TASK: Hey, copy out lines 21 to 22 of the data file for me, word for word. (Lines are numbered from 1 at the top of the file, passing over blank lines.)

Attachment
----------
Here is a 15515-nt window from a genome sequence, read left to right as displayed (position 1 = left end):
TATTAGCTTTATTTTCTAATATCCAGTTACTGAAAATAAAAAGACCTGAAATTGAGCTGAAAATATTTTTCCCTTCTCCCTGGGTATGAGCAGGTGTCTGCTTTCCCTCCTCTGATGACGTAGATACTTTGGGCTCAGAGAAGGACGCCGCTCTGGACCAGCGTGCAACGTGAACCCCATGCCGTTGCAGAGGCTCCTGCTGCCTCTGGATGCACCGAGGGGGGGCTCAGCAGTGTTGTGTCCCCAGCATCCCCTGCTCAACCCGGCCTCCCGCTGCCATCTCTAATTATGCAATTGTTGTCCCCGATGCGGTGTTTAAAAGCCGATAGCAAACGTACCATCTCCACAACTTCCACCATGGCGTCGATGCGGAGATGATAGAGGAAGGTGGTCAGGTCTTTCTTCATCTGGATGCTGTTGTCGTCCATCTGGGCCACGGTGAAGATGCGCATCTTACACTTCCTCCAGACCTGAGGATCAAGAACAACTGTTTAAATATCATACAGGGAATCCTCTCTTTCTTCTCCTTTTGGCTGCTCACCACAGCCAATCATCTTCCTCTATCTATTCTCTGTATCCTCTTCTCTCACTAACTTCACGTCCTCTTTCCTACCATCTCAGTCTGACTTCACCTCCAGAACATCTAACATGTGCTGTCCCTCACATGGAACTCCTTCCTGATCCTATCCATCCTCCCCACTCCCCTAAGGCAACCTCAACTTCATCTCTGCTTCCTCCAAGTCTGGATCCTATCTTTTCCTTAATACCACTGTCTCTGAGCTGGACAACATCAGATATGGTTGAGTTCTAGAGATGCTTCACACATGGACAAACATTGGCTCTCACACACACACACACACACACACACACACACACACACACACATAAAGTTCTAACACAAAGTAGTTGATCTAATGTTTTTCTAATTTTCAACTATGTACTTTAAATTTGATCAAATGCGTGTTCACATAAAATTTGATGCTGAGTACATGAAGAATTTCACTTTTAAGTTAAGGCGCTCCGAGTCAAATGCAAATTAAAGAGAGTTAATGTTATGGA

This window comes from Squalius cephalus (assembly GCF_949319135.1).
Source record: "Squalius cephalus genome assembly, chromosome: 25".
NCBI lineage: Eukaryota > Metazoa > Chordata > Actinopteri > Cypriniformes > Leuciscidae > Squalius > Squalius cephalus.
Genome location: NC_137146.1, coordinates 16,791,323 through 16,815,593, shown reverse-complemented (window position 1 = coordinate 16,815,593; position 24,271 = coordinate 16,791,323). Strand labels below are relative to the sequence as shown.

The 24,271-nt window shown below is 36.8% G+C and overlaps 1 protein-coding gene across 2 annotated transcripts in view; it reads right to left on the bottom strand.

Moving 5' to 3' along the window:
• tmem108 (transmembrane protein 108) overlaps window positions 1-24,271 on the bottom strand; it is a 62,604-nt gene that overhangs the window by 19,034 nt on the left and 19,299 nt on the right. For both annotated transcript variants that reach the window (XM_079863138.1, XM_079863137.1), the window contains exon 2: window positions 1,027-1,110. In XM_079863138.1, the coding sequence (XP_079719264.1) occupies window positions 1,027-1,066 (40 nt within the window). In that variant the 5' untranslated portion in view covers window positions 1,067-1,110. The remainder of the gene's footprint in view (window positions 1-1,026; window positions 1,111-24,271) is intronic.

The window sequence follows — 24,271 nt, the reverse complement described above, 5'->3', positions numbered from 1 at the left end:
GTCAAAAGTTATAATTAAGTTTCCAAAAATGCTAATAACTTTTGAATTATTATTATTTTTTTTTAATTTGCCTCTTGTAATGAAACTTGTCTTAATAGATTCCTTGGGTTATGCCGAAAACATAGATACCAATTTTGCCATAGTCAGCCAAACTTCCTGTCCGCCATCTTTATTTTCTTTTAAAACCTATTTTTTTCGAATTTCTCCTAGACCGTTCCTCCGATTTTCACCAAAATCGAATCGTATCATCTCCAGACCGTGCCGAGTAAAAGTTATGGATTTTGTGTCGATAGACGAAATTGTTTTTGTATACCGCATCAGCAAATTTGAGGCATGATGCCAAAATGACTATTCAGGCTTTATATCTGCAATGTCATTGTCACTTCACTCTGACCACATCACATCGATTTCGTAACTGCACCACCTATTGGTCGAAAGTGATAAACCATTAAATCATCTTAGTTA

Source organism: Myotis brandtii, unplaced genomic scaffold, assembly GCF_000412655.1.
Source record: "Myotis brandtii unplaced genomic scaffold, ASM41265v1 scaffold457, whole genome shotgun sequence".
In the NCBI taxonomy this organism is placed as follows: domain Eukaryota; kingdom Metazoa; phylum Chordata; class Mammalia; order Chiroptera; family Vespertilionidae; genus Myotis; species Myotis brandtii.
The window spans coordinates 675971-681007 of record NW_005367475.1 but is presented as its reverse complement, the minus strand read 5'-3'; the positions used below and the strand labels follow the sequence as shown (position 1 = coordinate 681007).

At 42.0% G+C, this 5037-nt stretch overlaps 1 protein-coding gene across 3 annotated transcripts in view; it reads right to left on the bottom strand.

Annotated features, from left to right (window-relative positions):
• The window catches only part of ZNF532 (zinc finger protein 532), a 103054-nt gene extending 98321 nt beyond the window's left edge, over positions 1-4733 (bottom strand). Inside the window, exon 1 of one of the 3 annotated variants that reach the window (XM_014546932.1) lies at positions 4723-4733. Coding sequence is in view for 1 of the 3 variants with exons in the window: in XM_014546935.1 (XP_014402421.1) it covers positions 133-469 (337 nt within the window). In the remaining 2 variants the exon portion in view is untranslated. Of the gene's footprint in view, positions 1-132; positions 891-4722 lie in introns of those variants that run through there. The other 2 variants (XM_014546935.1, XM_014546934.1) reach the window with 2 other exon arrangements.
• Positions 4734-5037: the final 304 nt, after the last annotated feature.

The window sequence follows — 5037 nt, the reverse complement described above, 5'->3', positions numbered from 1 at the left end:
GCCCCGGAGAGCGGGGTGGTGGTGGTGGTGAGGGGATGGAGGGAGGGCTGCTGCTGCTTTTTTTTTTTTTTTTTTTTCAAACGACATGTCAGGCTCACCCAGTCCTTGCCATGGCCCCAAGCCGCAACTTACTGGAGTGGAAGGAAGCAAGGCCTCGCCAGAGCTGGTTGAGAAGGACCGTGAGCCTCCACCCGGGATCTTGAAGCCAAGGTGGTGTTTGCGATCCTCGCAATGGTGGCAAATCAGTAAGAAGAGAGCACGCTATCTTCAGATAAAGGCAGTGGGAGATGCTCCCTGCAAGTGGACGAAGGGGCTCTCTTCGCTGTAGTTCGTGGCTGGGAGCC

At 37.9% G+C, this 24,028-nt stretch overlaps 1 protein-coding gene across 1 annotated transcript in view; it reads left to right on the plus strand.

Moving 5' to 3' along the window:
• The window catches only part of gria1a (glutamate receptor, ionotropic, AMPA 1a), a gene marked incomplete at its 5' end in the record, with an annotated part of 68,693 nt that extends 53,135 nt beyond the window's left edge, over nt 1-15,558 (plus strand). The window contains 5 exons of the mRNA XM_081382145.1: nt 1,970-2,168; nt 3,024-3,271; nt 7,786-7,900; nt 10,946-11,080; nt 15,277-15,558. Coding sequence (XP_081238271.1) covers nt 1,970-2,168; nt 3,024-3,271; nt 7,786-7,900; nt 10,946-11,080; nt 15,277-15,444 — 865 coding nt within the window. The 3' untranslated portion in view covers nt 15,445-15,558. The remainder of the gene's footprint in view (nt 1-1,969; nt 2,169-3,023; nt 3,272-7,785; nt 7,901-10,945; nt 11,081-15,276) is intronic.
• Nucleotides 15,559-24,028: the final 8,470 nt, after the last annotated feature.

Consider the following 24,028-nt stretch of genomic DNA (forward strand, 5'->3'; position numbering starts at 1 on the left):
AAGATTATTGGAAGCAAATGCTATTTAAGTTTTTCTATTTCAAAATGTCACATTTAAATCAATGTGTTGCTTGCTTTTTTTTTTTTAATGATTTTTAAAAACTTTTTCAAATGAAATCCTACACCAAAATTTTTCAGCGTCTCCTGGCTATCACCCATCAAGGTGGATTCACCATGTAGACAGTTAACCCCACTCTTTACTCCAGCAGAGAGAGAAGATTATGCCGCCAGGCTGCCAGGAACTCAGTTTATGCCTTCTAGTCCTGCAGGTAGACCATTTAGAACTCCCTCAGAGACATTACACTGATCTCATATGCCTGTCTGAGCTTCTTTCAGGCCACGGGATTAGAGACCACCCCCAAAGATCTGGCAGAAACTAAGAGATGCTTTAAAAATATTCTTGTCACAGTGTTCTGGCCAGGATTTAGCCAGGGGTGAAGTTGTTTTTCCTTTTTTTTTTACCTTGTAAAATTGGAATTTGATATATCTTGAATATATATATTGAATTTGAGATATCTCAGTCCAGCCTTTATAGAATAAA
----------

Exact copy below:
GCCCCGGAGAGCGGGGTGGTGGTGGTGGTGAGGGGATGGAGGGAGGGCTGCTGCTGCTTTTTTTTTTTTTTTTTTTTCAAACGACATGTCAGGCTCACCCAGTCCTTGCCATGGCCCCAAGCCGCAACTTACTGGAGTGGAAGGAAGCAAGGCCTCGCCAGAGCTGGTTGAGAAGGACCGTGAGCCTCCACCCGGGATCTTGAAGCCAAGGTGGTGTTTGCGATCCTCGCAATGGTGGCAAATCAGTAAGAAGAGAGCACGCTATCTTCAGATAAAGGCAGTGGGAGATGCTCCCTGCAAGTGGACGAAGGGGCTCTCTTCGCTGTAGTTCGTGGCTGGGAGCC

At 37.9% G+C, this 24,028-nt stretch overlaps 1 protein-coding gene across 1 annotated transcript in view; it reads left to right on the plus strand.